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David Hockney: The Colors of Music (2004)

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Credited cast:
Max Charruyer Max Charruyer ... Himself
John Cox John Cox ... Himself
Ronald Freeman Ronald Freeman ... Himself
Franz Grundheber Franz Grundheber ... Himself
David Hockney ... Himself
Gwyneth Jones Gwyneth Jones ... Herself
Ken Silvers Ken Silvers ... Himself
Joe Simon Joe Simon ... Himself


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Plot Keywords:

portrait | opera | See All (2) »


Music | Documentary



Official Sites:

Official site


France | USA | Netherlands



Release Date:

6 April 2005 (USA) See more »

Filming Locations:

Los Angeles, California, USA

Company Credits

Production Co:

AVRO Television, Arte, Dune See more »
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User Reviews

Lyric and Beautiful
19 April 2005 | by BristolSee all my reviews

Seeing this movie on a whim, not knowing what it was about, only reading a review appearing in the "New York Sun," I really didn't know what to expect.

I saw the words "opera" and "art" and "new aesthete" in the review--words that usually accompany reviews about documentaries about art about life. But what got me to buy my ticket was the description that "music is color." And for David Hockney, it's just that. Driving across America--along the mountains of central California, along the edges of Utah deserts and the Grand Canyon--David plays opera music in his car, with his beloved dogs in the backseat. When he hears the music, instead of seeing scenes and images, he sees colors first.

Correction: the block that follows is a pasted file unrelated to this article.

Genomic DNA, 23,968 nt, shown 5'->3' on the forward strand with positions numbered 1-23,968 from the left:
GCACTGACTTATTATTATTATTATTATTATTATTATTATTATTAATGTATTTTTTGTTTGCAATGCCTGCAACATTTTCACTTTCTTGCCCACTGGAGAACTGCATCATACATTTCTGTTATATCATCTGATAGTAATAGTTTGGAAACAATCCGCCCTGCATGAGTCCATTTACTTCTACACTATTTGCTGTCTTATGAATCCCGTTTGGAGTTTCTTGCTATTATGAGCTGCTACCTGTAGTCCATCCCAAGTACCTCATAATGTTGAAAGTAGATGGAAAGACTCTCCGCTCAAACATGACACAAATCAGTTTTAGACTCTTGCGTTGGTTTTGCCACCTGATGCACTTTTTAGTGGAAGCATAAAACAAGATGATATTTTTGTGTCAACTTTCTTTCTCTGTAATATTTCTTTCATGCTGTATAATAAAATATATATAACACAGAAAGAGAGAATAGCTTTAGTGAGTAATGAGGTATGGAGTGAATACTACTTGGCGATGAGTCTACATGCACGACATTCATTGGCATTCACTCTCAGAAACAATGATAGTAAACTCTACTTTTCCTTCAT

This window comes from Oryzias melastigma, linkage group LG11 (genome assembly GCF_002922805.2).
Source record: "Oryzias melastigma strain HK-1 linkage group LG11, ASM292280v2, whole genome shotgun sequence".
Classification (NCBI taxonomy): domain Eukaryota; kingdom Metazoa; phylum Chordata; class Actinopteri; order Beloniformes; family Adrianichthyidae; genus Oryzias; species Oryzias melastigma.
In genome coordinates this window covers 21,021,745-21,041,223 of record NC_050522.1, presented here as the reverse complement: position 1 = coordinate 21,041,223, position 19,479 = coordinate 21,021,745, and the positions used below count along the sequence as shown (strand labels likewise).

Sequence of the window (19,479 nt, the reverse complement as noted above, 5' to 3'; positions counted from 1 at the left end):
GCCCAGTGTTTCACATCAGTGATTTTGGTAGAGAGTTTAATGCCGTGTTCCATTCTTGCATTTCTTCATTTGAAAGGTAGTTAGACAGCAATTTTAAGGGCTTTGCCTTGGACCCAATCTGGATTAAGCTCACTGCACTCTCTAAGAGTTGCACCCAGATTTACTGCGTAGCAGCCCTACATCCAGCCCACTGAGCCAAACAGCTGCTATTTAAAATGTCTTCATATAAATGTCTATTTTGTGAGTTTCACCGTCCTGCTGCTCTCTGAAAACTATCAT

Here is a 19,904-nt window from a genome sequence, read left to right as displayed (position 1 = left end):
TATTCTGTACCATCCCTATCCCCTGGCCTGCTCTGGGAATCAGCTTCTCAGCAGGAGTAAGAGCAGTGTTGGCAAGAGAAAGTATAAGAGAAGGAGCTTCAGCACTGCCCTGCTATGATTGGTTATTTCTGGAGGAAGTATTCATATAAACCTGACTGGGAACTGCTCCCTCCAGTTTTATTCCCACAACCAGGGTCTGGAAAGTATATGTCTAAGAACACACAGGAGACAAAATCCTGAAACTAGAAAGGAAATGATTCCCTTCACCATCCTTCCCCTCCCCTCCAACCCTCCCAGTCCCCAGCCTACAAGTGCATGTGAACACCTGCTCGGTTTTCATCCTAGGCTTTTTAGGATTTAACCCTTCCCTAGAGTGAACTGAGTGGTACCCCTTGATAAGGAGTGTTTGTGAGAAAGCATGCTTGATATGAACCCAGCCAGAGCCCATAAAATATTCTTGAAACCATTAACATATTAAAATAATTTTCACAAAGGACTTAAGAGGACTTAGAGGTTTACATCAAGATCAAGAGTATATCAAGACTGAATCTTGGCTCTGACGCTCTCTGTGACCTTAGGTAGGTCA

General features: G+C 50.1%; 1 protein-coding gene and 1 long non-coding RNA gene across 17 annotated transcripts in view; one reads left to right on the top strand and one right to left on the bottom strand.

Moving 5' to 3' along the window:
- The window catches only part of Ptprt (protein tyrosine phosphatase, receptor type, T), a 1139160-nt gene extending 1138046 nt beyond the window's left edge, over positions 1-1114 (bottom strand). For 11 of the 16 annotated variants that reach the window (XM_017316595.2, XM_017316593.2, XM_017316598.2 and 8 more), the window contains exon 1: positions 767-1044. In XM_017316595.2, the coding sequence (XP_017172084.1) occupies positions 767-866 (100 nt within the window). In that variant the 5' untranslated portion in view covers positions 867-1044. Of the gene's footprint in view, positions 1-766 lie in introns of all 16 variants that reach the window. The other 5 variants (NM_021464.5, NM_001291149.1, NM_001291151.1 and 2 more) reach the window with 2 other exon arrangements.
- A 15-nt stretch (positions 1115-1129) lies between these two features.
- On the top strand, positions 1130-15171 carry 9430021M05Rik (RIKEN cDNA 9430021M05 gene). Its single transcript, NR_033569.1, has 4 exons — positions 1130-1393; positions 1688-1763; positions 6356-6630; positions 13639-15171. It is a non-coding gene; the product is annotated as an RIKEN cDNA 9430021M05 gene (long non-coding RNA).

I guess that's why we're given several transitory shots of long drives--a camera taking us around curves on a mountain road in the same sense that panoramic theatres at museums take us on a roller-coaster or around the stars.

This film has striking, beautiful imagery. It has a soundtrack of Wagner, Mozart, Straus. Although it's choppy and tells us little about Hockney other than how he builds sets and that, despite his lust for music he is going deaf, we nonetheless get a glimpse of the passion and unbelievably intricate work that goes into creating an opera.

See this; if only to remind your eyes how colors can make them feel.

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